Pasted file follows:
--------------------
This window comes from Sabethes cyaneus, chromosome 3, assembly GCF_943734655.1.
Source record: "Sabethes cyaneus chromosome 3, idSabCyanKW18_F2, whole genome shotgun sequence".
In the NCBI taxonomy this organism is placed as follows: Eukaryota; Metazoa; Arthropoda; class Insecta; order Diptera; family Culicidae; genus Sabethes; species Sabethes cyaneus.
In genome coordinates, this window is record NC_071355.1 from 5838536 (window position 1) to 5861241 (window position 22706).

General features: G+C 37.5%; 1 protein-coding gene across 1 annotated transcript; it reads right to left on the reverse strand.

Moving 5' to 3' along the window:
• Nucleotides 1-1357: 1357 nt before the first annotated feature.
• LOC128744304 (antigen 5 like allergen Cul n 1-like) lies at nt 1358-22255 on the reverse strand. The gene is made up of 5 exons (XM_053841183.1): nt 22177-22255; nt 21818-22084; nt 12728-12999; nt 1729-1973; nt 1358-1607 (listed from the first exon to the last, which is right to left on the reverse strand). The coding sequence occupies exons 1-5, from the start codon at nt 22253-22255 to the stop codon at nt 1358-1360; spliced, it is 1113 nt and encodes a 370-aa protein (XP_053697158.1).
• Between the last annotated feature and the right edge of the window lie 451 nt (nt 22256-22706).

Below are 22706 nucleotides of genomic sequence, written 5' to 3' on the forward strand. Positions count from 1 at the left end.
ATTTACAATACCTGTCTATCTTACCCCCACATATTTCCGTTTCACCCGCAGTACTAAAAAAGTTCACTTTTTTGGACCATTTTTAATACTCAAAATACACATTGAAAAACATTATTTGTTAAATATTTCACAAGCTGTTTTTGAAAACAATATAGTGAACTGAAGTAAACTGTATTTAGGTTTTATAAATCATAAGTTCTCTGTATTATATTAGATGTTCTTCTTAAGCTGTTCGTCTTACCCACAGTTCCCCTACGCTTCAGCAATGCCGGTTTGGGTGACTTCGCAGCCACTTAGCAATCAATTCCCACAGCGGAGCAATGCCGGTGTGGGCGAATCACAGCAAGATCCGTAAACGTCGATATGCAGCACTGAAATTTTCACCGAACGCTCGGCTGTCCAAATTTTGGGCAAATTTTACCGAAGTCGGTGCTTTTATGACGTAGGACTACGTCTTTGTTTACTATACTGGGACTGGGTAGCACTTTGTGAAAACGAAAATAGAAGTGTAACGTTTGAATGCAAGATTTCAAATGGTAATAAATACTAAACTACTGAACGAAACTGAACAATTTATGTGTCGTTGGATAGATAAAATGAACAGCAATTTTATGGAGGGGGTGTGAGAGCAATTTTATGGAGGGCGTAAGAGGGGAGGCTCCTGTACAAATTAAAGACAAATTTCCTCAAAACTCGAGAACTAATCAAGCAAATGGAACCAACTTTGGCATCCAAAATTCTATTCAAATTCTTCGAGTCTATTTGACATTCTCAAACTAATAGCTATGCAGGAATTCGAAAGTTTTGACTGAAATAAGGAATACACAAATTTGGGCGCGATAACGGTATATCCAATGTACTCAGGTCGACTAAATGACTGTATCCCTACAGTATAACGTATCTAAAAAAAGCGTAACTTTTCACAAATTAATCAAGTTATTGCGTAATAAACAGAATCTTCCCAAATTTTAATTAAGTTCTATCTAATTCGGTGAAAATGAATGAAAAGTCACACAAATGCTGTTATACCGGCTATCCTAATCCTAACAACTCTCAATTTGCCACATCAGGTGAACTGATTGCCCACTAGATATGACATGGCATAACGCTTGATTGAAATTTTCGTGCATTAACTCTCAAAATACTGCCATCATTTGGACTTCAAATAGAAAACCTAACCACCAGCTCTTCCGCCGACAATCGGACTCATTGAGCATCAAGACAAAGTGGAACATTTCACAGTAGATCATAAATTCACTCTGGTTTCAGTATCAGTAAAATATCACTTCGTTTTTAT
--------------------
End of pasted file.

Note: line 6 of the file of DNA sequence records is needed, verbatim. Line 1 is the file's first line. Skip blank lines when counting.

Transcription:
Moving 5' to 3' along the window: